I have been seeing this cut of short everywhere this summer. Mostly in a silk satin with lace trim.
I will definitely be making a pair of wrap shorts in the satin and lace at some point in time, but I wanted to try out what this would look like in a plain black fabric.
I took the liberty of buying way more black fabric than needed for my last project so I’ve been playing through many potential projects in my head.
I figured these shorts looked so comfy and pretty that why not have a couple of them.
- Sewing machine
- Measuring tape
- Chalk / pencil
This project took a little longer than I had expected. Mostly because I decided to go with a slightly more tedious waistband. I do like the outcome of the waist, but I think next time I’ll be sticking to the regular elasticated waist method.
Part 1: Shorts
To start off I’m showing you how I came up with the general wrap shorts template.
1. First, cut two pieces of fabric approximately 3o cm x 100cm-150cm each.
The height of the fabric (30cm) can be longer or shorter depending on what you prefer.
The length of the fabric will depend on how much overlap you want on the front and back and how much gathering you want as well.
2. Starting with one piece of fabric, figure out how much overlap you want and use the overlap diagram.
I used an existing pair of shorts as reference.
I basically wrapped the shorts with the fabric piece to figure out how long the length needed to be.
3. I started with folding the left side (overlap amount) onto the shorts…
4. …Then the right side over the short (completely) and then folding that same side back over (overlap amount) and cut away the excess.
5. Repeat for the other side.
6. Fold one piece of fabric into half.
7. Using the reference shorts, mark the crotch area and cut away excess.
8. Still using the reference shorts, mark the outer curve shape and cut away excess.
Be sure to make the curve cross the corner of the shorts, this will achieve that curved hem that we want.
Use the cut diagram, if you are unsure.
9. Repeat for the other side.
10. Unfold both pieces and place one on top of the other with right sides of the fabric facing each other… pin the crotch region and sew together… then hem the curved edges.
11. Turn shorts right side out, mark overlap edge.
12. Fold and pin in place, then baste folds in place.
After you have created your short shape, add the waistband.
You can choose to add a regular elasticated waistband or you can choose to use the method I used which creates a shirred effect.
Here are the instructions to making it the way I did. I must pre-warn you that this method can be a little annoying and tedious because of the use of multiple elastics in the waistband.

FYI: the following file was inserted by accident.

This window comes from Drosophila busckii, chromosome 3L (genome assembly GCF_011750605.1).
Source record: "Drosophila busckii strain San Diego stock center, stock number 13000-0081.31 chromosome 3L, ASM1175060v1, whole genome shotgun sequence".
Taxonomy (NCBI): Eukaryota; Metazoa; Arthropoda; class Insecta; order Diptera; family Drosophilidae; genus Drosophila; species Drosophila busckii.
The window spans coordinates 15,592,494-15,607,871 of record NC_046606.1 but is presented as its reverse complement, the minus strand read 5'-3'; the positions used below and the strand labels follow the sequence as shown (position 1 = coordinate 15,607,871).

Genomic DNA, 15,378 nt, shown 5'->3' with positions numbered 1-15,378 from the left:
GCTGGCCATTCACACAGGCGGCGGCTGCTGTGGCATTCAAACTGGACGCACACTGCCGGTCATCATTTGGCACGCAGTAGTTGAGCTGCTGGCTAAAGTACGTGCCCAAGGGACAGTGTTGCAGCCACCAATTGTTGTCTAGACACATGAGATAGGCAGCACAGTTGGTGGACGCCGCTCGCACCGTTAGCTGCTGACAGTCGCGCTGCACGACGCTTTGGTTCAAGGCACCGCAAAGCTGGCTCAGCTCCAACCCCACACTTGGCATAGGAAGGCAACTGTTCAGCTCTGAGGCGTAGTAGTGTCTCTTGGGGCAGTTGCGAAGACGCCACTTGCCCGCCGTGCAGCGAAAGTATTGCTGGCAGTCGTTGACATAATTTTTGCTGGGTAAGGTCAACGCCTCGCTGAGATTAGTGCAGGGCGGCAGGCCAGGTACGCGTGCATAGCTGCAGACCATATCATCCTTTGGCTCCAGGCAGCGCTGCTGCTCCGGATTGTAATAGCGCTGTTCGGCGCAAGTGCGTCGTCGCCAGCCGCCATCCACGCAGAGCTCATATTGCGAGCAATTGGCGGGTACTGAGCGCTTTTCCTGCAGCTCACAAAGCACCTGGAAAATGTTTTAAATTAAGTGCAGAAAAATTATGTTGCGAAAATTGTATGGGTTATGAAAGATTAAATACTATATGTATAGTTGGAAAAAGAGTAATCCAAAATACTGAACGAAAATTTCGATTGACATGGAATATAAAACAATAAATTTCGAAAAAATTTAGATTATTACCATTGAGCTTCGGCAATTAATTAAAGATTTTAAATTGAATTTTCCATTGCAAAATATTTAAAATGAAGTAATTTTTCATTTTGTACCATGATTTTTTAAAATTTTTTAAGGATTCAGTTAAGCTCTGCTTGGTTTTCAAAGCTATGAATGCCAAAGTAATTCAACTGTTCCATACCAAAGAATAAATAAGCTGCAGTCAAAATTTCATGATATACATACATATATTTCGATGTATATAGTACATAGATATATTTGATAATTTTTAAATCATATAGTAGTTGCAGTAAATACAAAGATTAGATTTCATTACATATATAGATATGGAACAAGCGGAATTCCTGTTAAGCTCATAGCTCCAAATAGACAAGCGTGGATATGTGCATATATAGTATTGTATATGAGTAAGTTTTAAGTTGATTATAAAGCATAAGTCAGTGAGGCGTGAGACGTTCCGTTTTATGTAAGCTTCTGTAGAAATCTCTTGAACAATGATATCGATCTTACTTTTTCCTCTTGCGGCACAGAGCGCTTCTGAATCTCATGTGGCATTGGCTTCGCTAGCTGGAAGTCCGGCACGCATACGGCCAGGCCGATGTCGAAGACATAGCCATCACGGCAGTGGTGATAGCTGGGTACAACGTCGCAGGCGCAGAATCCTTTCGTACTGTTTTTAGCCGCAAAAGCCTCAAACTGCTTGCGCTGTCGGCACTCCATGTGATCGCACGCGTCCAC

Part 2: Waistband
1. Prepare the waistband fabric.
Match the length to that of the shorts with a little extra for seam allowance.
Make the width twice your desired waist band width size with a little extra for seam allowance. This is also dependent on tour elastic width and how many strips you intend on having – I made mine 8cm all up with 6 strips for 6mm wide elastic.
The width is twice your desired size so that you can fold it in half, right sides facing out.
2. Sew in the strips which will hold the elastic. Gauge the size off the elastic you have. I sewed 6 strips.
3. Don’t forget to leave gaps in each stitch line to allow for elastic to the threaded through.
4. You can now pin the stripe sewn waist to the shorts.
Remember to pin it to the outside
5. Cut your elastic to size and start threading them through the waist.
I decided to use 3 strips of elastic for the 6 strips on my waist, alternating each section. I didn’t want to thread elastic through all the strips on the waistband.
I also use a safety pin to help me thread the elastic through.
6. Every time you are done threading one elastic, make a knot to hold them in place
7. Once you are done threading, sew the elastics together and close up all gaps.
8. This is an optional step where I sewed the seam between the waist and short flat on the inside of the short.
I felt like this made it sit better.
I know this post is a lot longer than what I usually do. But with this project I felt like more explanation was necessary where the few word notations I normally place on the instructional image wouldn’t have been informative enough.
I do recommend using thinner fabric though. The fabric I used is a little too thick so it tends to bulge a bit around the hips and where the shirring gets quite dense.
Also I think if I made the waist band by folding the shorts fabric down rather than adding a whole new waist piece will also allow for a better flow.
I will definitely be experimenting this cut of wrap short with a few other fabrics and waist methods over time and I will keep you guys posted 🙂
But I hope that this helps! Let me know if there is anything you are unsure about or if I’ve done something weird with the instructions.